For larger projects, I’ll tackle the “next important task” first. If sequentiality is ambiguous, I’ll tackle any easy task. Moving everything out of a hoarding abode is tricky because things will accumulate randomly without curation. Rather than just moving clutter from one area to the next, I’m focusing on critiquing each object and collection, starting with the easiest stuff: recycle the near garbage once collected for potential art/troubleshooting projects and sell or store videogame collections.
We get too distracted by innocent things. The quick rush of a new toy, the ugliness of putting in the effort toward finishing some task, or just a lost sense of curiosity. All are healthy, human reactions to living in our distracted society. When we get too distracted by these short-term fancies rather than our long-term flights, that’s when we fall. Over the next few weeks, I’ll be addressing that forthright, starting with seemingly-innocent imagery.
I used to go thrifting with my wallet ready to bleed money. I would scour through thrift stores, pawn shops, swap meets, flea markets, antique boutiques, and other second-hand resellers ready to buy anything weird or that which should be in any of my collections. I’m more reserved now. I even doubted if I should ever go back to any thrift stores, but it turns out, it’s easy to turn down that compulsive over-spending. How?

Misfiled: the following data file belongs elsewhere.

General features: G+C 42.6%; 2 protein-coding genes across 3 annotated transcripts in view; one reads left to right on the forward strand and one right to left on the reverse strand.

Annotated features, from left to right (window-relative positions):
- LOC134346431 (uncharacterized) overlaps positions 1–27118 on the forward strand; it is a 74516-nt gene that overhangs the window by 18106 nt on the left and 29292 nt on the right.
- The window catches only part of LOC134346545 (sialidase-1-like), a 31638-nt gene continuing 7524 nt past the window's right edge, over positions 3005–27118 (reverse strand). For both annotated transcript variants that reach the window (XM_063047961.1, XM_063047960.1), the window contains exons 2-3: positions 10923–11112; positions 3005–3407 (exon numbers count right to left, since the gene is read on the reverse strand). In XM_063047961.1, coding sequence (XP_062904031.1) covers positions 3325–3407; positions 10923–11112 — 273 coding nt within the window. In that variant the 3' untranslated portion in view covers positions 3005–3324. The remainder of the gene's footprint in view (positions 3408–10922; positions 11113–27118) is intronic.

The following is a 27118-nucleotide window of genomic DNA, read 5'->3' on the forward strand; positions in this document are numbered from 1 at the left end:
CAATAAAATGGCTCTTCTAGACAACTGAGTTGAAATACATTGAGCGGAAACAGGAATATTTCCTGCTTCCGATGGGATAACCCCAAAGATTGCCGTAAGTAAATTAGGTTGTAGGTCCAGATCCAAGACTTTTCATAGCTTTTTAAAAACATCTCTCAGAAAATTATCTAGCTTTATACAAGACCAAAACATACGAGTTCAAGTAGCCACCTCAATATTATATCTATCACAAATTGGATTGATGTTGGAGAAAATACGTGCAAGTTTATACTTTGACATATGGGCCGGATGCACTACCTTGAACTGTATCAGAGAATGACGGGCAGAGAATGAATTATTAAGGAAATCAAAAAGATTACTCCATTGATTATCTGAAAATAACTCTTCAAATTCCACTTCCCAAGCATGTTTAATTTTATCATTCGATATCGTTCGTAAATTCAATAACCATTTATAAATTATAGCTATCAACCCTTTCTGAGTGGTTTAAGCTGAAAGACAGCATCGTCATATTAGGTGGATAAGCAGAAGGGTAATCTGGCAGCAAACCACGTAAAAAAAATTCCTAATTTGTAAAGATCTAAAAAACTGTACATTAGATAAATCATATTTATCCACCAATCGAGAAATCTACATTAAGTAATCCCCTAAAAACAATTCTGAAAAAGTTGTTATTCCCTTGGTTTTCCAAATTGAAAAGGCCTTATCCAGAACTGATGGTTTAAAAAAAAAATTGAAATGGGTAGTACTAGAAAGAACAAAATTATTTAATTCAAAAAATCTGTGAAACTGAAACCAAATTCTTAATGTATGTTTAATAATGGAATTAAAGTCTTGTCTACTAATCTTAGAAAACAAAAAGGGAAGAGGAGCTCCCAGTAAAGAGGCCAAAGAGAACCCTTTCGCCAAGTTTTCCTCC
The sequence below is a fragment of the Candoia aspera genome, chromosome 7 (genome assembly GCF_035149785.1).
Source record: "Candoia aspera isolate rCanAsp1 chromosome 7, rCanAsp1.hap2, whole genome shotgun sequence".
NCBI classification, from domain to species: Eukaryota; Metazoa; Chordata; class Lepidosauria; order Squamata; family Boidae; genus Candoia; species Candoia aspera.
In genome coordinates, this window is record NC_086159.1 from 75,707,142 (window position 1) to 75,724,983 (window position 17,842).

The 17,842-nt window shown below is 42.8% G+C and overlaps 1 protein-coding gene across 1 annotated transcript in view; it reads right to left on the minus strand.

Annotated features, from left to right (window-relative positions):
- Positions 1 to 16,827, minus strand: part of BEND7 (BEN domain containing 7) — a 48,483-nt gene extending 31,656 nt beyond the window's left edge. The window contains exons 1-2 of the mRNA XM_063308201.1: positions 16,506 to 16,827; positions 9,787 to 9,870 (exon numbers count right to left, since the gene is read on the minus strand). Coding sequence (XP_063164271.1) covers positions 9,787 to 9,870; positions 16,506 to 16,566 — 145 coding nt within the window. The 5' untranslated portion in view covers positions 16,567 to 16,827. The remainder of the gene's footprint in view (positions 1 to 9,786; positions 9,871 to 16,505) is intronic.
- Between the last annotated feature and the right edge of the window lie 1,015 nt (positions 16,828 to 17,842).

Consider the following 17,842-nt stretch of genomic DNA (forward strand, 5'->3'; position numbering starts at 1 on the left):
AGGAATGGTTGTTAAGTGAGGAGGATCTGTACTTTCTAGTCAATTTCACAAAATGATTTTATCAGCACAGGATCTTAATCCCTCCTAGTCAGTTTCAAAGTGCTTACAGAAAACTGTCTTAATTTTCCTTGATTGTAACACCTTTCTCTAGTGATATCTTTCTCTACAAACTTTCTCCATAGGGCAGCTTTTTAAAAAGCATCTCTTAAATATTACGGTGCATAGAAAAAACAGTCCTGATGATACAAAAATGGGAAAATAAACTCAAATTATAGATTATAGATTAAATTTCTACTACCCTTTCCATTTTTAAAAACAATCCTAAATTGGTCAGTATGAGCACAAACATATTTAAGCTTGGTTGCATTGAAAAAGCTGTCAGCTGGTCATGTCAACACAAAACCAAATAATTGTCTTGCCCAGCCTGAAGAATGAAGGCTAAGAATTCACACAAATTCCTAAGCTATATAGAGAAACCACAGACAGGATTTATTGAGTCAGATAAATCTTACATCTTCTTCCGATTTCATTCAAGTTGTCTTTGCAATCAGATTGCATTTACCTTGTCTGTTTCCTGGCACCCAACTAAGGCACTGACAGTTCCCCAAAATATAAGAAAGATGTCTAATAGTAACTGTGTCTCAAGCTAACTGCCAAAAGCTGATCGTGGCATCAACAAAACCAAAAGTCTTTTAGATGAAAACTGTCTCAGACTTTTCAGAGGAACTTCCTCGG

I think we start new projects, ventures, and adventures because there’s a rush of excitement over the unknown. As we dredge through the details, we begin realizing how much of a mistake that was, but the trick is figuring out if that was truly a mistake or just something that we must endure. If it was a bad idea type mistake, let that thing go, but if it’s just inconvenient, don’t let that passion go!
Free stuff is usually favorable. This free bin, for example, helped kick a brainstorm off for “The Story” character Trishna. The problem is excessive hoarding. Through this process of moving for the first time in years, I’ve been coming to terms with my hoarding tendencies. I’ve started with destroying that which cannot be resold at thrift stores and reducing my curiosity of diving in free bins or thrifting. I’ve made significant progress toward psychological de-hoarding.
I’m moving for the first time in years of collecting too much stuff. This weekly column will chronicle the tangible highlights along with discussing my efforts to unravel the mental and psychological knots that developed my hoarder mindset. This mindset may have centered around accepting bare minimums: I never really liked the desk I used in my seldom-used office, Zeal. It was just conveniently there. Destroying it enables the potential to build something better later.